What will the April stamp duty changes bring us?

Recently, Chancellor George Osborne has announced legislative changes concerning the stamp duty and mortgage relief amendments. This is fresh news and the changes will be effective starting this April. If you’re wondering what these changes bring and what they mean for you, read on to find out.

The Summer Budget revealed that starting from April 1st, 2016, the people who buy their second homes or buy a property with the purpose to lend it in England and Wales will be facing additional costs. An additional 3% stamp duty will have to be paid by these homeowners. This would mean that if you buy-to-let a property that costs around £184,000, you’ll be paying around £5,000 more than you would before this legislation change.

As for the changes concerning the mortgage relief, the impact on landlords will also be significant. The mortgage application process will be changed so that the landlords also have to complete the checks to prove that the income from renting the property will be significant enough to cover the mortgage costs.

Even then, there are no guarantees you’ll get an interest-only loan.

Why?

Well, the government has decided to restrict this finance.

In addition to all these setbacks, the next year will bring the cutting of mortgage interest relief on the properties used for rent. The new system that is to be introduced will permit the landlords to deduct nothing more than the precise cost of expenses. However, not everything is going to be bad for the landlords. The possibility of conducting new Right to Rent checks will help the landlords avoid the £3,000 fine that’s paid for renting to an illegal immigrant.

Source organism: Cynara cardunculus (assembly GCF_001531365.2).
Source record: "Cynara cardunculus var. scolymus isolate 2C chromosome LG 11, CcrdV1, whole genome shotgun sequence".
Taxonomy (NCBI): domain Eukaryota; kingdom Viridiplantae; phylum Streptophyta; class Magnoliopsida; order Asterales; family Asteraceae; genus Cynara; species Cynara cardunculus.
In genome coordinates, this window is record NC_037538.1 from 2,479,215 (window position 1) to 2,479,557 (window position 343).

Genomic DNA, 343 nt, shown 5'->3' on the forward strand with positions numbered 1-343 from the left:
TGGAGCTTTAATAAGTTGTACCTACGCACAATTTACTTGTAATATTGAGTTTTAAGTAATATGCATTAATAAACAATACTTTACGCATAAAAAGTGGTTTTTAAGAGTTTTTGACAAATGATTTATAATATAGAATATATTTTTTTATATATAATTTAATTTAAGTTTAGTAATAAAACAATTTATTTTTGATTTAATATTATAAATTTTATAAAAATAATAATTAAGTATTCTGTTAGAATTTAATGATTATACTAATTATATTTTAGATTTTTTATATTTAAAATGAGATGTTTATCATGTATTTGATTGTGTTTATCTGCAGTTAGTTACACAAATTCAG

If you’re a landlord and you own less than 15 properties, you’ll have to pay the additional 3% on all properties you buy for more than £40,000. However, if you want to stay in the business, there are many things you can do to make it work.

One of the things is to increase your rental charges to compensate for the additional costs.

Another positive thing about the law is that even though you have to pay the additional 3% now, you may be able to get the money back through capital gains tax years later, when you decide to sell the property.

For the people living in rented accommodation, this will probably mean increased rental costs that can seriously affect a family budget.

As such, now is the time to buy.


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